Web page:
Home Abuse Sexual Abuse and Depression

Sexual Abuse and Depression

by Kristina Randle, Ph.D., LCSW

From when I was 8 years old my parents were in a ‘Swingers’ Club. They did this openly in front of me and my siblings. They held meetings at alternating homes of members. The night it was at my home we were told to stay in our rooms. I couldn’t stay in my room as it was used to put members babies so I stayed in my brothers room. My mother came in naked to show us how she had been body painted. I’d also seen a photo of her that she showed me from a previous party with her naked and painted.

Eventually one of the women in the group was a ‘second’ wife to my father. Weekends I would stay with her,sleep in her bed. She eventually moved into the family home with her two children. She was lazy and I was left to parent the children most of the time. However, she was very loving whereas my parents, especially my mother never showed affection, was cold, emotionally distant.

This went on for many years. I was also sexually abused by one of the members and also an uncle but that is another story really. What I am writing to you for is that I thought I had worked through this but it is literally ‘haunting’ me a the moment to the point where I feel suicide will be the only relief. I know that is irrational but this ‘feeling’ I am carrying, anguish, stress, anger I fel like I’m about to explode.

I haven’t seen my father for over a year and currently I’ve told my mother I can’t see her. She is still cold, blames my father for everything. I have tried therapy with both of them but they blame each other, skip around the entire issue and do not validate or acknowledge what they did. The weekends I spent alone week after week when I was a kid while they went out to thier swingers club. I was going to take my uncle to court for molesting me but my father said ‘why would I want to do that, *hit happens’ No support, just gives you and idea of how bad things were.

I could go on for hours. Just would like to see written from you what this would do to a child growing up. Why does it keep coming up to haunt me? When I see my parents I feel numb, because I have to hold down my anger, shame etc you name it every human emotion that would rip a person to pieces.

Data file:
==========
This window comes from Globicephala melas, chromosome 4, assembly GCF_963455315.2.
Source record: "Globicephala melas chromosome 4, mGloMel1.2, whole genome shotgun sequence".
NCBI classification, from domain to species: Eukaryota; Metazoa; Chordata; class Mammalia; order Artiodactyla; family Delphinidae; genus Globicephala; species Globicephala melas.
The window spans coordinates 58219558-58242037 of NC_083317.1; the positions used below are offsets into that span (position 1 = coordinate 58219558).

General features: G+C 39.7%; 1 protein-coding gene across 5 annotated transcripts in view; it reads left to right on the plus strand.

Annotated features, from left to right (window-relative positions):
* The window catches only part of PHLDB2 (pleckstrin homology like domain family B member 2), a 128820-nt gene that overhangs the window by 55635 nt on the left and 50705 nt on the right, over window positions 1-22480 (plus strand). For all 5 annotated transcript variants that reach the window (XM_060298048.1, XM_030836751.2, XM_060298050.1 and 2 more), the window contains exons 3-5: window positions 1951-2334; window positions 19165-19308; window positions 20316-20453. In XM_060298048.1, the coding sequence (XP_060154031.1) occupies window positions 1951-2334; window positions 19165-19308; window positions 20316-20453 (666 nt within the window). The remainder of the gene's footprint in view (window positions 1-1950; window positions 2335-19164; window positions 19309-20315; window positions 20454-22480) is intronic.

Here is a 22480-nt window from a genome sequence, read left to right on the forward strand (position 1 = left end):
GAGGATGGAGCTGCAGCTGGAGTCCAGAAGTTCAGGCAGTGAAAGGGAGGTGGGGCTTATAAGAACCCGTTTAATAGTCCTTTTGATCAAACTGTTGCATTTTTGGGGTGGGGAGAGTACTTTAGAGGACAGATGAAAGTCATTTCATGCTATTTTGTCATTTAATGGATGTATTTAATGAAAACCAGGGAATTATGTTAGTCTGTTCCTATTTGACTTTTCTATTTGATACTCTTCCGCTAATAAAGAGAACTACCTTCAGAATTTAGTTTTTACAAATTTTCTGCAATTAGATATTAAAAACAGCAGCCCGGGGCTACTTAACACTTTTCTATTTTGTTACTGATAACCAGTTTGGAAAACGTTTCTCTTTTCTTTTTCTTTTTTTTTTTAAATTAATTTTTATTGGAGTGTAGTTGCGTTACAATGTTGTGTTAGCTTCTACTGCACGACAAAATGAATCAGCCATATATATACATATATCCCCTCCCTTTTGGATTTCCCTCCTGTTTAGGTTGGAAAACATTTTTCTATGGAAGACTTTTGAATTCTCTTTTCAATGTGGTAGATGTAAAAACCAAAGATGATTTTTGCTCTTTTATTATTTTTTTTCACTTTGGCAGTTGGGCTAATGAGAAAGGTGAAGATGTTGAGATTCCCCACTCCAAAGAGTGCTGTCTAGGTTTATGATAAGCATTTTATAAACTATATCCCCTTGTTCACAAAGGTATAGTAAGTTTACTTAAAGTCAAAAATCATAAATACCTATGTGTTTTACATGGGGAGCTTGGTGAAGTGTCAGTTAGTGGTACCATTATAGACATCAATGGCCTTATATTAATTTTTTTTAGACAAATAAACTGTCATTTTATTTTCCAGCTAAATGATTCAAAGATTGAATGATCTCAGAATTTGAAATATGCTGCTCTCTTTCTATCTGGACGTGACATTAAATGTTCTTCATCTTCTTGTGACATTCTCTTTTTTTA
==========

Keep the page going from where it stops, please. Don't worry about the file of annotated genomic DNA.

Abuse in childhood can and often does have a negative effect on development. Good parenting can have an avalanche effect. One positive action can affect hundreds or perhaps thousands of other areas of the child’s life. Unfortunately, a similar truth exists for those who experience poor parenting. Poor parenting creates a negative avalanche effect. Parenting is critically important in the development of a psychologically healthy individual.

The easiest and most efficient way to deal with this problem is to go to counseling. You’ve tried counseling with your parents and it was unsuccessful. It was worth a try but it didn’t work. Individual counseling would be a much better option for you at this time. At some point during the counseling process it may be advantageous to confront your parents. No apology, no matter how profound or sincere, can change the past and the emotional pain that you have endured. You cannot change your past but you can change the future and counseling can help you to do this.

It is important to understand that while you have been damaged by your childhood, healing is possible. Others have been successful and you can too. You are considering suicide because your emotional pain and suffering is so great but please understand that suicide is never the answer. It takes time and therapy is a process but personal growth and healing is the expected outcome.

I am so sorry that you had to endure the things that you wrote about. It was unfair, terribly unfair. Many people have undergone severe childhood abuse. No one that I am aware of has endured this abuse and been left unscarred. However, every case that I am aware of has responded very well to counseling and almost all of these victims of childhood abuse are all now leading happy, successful lives.

Good luck in your efforts.

Dr. Kristina Randle

You may also like